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Ed is Orb

The truth about mattresses? Generally speaking, the best times we have on them have more to do with our company than anything else. I’m in the business of selling furniture, not sex and so this is what I tell customers. Your spine should look the same lying down as it does standing up. Most mattresses don’t provide enough support to maximize spinal structure without sacrificing comfort.

A perfect mattress supports your backbone equally at each vertebrae allowing for complete relaxation while maintaining shape. The perfect mattress? In the store we simply call her The Lady. Her full name is the Ultra Foam Stabilizer. Topped off with three solid inches of body melting memory foam she is fantasy realized. Priced at 2 grand, The Lady costs more than most customers are willing to pay. The majority looks at her tag and refuses to even sit down. They protect themselves from ever experiencing such unrivaled and unattainable comfort. So until Ed arrived, The Lady was left alone.

For the first few days Ed slept in our store, I thought perhaps he was a stalker or serial killer, only I knew neither would waste their time on me. I was too easy a target to matter.

I named him Ed in his sleep.

He was a handsome older man, his skin mahogany, his face thin and angular, hair shock white. The faint scent of lavender lingered in the air after he walked through. The first time he came in, he was bleary eyed, exhausted and walking with a syncopated stumble, repeatedly saving himself from tumbling onto the floor. He bee-lined for the Lady. In my six months at the Furniture Palace, I had never seen such purpose. Ed sunk into her. Even through his dreary haze and empty, half-moon eyes he knew what he wanted.

“Hey Miss,” he called out to me, “I’m going to take a nap. Turn down the tunes, will you. I want to take this baby for a test-drive.”

He never said whether or not he would buy her, which interested me because I work on commission. As a salesperson, I knew better than to push. Pushing usually causes a customer to say no, when if left on their own they might say yes. If Ed bought The Lady, I would earn half my rent in a single day. Once Ed became a regular, I stopped caring so much about material concerns. As far as I know, he was the only regular we’d ever had at the Furniture Palace. I was like the waitress in the movies who brought ‘the usual’ to the man who frequents her booth. Instead of bringing Ed coffee with sugar, hold the cream, I killed the music when he walked in to nap. Over time the idea of him lying on someone else’s mattress produced a hard pulling feeling inside of my chest. I couldn’t call it adultery, but it was certainly betrayal.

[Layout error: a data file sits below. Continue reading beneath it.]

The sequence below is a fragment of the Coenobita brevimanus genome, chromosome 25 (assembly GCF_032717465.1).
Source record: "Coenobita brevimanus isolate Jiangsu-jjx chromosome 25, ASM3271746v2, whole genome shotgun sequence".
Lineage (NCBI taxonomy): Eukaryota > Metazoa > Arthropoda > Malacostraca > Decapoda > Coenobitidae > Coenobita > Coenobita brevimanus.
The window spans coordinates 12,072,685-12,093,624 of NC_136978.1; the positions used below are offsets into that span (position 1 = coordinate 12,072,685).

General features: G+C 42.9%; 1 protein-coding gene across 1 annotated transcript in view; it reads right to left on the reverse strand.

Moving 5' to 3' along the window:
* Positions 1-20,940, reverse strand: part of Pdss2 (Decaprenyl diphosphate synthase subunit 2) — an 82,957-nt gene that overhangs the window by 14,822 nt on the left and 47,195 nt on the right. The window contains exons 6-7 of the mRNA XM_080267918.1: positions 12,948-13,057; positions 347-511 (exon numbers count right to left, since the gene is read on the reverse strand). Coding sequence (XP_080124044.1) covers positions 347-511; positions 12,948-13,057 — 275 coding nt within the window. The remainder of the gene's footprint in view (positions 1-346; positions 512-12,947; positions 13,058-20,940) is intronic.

Technically I shouldn’t let Ed sleep in the store, but couldn’t convince myself to ask him to leave. I wouldn’t have allowed anyone else to nap daily in our store, but it’s equally true that no one else would have tried. This is what made Ed so special. He tried. And he offered no explanation. It was as if there was something between him and The Lady and it could not be interrupted. I didn’t enable him. I just didn’t stop him.

When there were no customers, I spent my time pacing the store, adjusting chairs and couches and beds and desks into straight lines. 20 laps around the showroom was a mile. I probably walked four or five in a day, stealing fudge from the customer courtesy plate when I walked past. I eat until my tongue burns from the sugar, and even then cannot stop.

It is my opinion that the job of the shopper is harder than the job of the salesperson. I know the pitch. Our Polyurethane Advanced Foam is better than our Deluxe Foam Top. This is true now and will always be true. A cheap mattress will last you four or five years. A quality mattress will last twenty.

From my observations the job of the shopper is to decide if he/she is worth the purchase. The shopper or if it’s a couple, the shoppers, must measure and judge and place themselves along the gradation of mattresses. They decide their own value. When a couple disagrees, it’s devastating. Their inequality is exposed. An Advanced Polyurethane might discover she’d been dating an Air Mattress all along. I’m no relationship doctor, but even I know, it all comes down to softness and support.

I am very talented at selling furniture. We don’t get too many customers, maybe only fifteen in a whole day, and some might be repeats from the day before, returning after shopping around at our competitors. On average, over one third of the customers that I talk to buy something. The trick is to visualize a piece of furniture as a force of change in someone’s life. First, when a customer comes in, I ask them what they are looking for. Then, while they are looking, I chat with them about their work. Later, I comment on a piece of furniture that caught their eye. Usually it isn’t something they were looking for. People usually look for something they think they should have, but end up buying something that represents the life they wish they had. I try to sell furniture as the bridge that will take them from their working life into their dream life.

On the third day Ed came in, I sold a shiny red Dante armchair to a pig-nosed sports coach looking for a wooden file cabinet. I had caught him eyeing the chair from all different corners of the room. “Go ahead, try it,” I said. “It won’t bite.” The man sat down and put his hands over the wooden ends of each arm. He rested his fingers between the grooves on each claw. He was sitting very straight. As he sat on the chair, I saw him survey the store, taking in the lamps, the Apex Transitional, the Prairie Dog, the Flaming Bush. Everything that lay before him, he counted and appraised.